When marketers talk about tracking customer activity it almost always is discussed within the context of an Internet marketing environment. For instance, tracking how a customer arrived at a website (e.g., via a search engine), what pages were viewed on a website, or even what other websites a customer viewed prior to arriving at another website. But tracking is not limited to activities taking place online; it also happens offline. For instance, retail stores track customers by matching purchases to the use of loyalty and membership cards; cable television networks track customers' viewing habits through set top boxes; and package delivery companies track product movement using scan codes and follow their vehicles using GPS.

While these offline examples are interesting, Disney's new MyMagic+ technology, now being tested in its theme parks, seems to raise offline tracking to a higher level. According to this Businessweek story, Disney has invested $1 billion for technology that tracks customer activity. The key component for capturing data is wearable wrist bands, branded as MagicBands, that customers flash when entering the park, making purchases and even opening their hotel room door.

In addition to collecting data on when customers arrive, what part of the park they visit and how long they stay, Disney's tracking technology is also used to improve customer service. For instance, the story explains how a food server can locate a customer and deliver their food even though the customer ordered a meal from a kiosk and found their own table. It also explains how this technology can be used for other purposes, such as adjusting staffing depending on the anticipated crowd at an attraction.

While all this is very intriguing, it is important to note the story also raises potential ethical issues. For some, the constant tracking, particularly if a GPS element is used, reeks of Big Brother control. This has led to backlash, including some people taking Disney to task on discussion forums and social media.

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Today we posted a story from Forbes discussing the results of a study that looked at budgeting issues within leading marketing organizations. While the Forbes story is insightful, it is more interesting to look at the source behind the data reported in this story. The research results come from CMO Survey, which is a collaboration between three major organizations: industry group The American Marketing Association, consulting firm McKinsey & Company, and the business school at Duke University. As stated in their mission, the CMO Survey intends to “to collect and disseminate the opinions of top marketers in order to predict the future of markets, track marketing excellence, and improve the value of marketing in firms and society.”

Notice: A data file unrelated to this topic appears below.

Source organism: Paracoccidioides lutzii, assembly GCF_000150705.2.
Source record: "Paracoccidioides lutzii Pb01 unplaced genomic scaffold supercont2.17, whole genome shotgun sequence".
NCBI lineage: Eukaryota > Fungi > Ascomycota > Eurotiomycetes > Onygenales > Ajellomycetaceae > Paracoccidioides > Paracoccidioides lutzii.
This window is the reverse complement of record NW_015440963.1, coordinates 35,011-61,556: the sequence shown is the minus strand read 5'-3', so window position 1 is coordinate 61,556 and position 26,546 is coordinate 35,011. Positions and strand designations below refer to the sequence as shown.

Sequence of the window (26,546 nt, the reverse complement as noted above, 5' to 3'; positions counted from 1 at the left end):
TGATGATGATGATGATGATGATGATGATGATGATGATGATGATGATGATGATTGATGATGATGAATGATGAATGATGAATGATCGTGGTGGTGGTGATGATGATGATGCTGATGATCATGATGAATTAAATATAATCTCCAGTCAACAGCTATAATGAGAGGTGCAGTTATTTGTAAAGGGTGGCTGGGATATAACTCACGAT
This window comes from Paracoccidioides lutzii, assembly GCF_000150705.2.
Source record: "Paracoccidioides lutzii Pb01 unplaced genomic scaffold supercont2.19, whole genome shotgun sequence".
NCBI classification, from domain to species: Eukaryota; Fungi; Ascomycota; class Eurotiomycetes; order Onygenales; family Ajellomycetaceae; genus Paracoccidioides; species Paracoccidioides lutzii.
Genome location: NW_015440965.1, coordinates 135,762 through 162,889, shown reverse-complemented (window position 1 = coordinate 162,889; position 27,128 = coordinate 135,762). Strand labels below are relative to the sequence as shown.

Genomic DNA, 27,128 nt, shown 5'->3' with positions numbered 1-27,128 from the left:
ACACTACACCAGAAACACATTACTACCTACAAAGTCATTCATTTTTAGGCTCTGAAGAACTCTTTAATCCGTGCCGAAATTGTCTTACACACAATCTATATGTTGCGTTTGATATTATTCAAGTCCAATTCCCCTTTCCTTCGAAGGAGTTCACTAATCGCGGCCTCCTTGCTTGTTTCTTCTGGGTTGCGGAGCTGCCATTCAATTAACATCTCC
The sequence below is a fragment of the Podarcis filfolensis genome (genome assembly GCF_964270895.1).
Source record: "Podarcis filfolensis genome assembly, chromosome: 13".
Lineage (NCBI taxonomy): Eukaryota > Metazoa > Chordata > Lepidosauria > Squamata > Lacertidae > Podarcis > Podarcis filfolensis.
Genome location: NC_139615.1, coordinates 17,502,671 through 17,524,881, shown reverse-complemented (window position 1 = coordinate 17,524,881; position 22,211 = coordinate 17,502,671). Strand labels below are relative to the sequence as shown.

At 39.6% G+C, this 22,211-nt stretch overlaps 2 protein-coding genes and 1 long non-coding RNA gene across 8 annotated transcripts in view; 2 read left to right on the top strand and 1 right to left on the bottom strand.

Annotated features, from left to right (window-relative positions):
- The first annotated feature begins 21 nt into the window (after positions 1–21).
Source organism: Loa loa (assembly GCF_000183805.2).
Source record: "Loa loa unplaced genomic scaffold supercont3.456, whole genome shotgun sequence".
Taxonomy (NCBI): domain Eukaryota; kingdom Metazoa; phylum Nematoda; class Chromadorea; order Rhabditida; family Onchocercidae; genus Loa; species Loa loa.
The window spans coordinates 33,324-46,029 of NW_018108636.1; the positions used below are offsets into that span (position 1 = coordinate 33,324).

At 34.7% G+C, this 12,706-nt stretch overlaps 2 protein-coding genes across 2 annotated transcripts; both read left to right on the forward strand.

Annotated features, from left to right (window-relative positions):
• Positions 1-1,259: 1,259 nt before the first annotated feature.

Since its founding in 2008, the CMO Survey has provided excellent information with the best being its twice yearly survey of marketing professionals. The most recent report, which was released in February, goes well beyond the information discussed in the Forbes story. Based on results obtained from over 400 respondents, this report looks at several other issues including: what top marketing executives think about the economy; the type of marketing strategies they are pursuing; spending on social media; marketing’s role in their organization; the use of marketing analytics; and much more.

This is terrific research, and whether you are a business professional, student, marketing instructor, or just someone that is intrigued by the field, this research is worth a look.

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In our last blog post, we took a look at a number of struggling products in the beer industry.  We made the not so outrageous prediction that some of these beers “likely will not be available in the next few years.”  In other words, these beers are heading to the marketing boneyard.  There they will join thousands of other products whose product life cycle has come to an end.

Inside the boneyard, there rests two types of products. One group entered the boneyard having aged well.  They lived a satisfying and successful life that brought their marketer considerable wealth.  Their entry into the boneyard was largely the result of their customers getting old and younger customers seeking different benefits.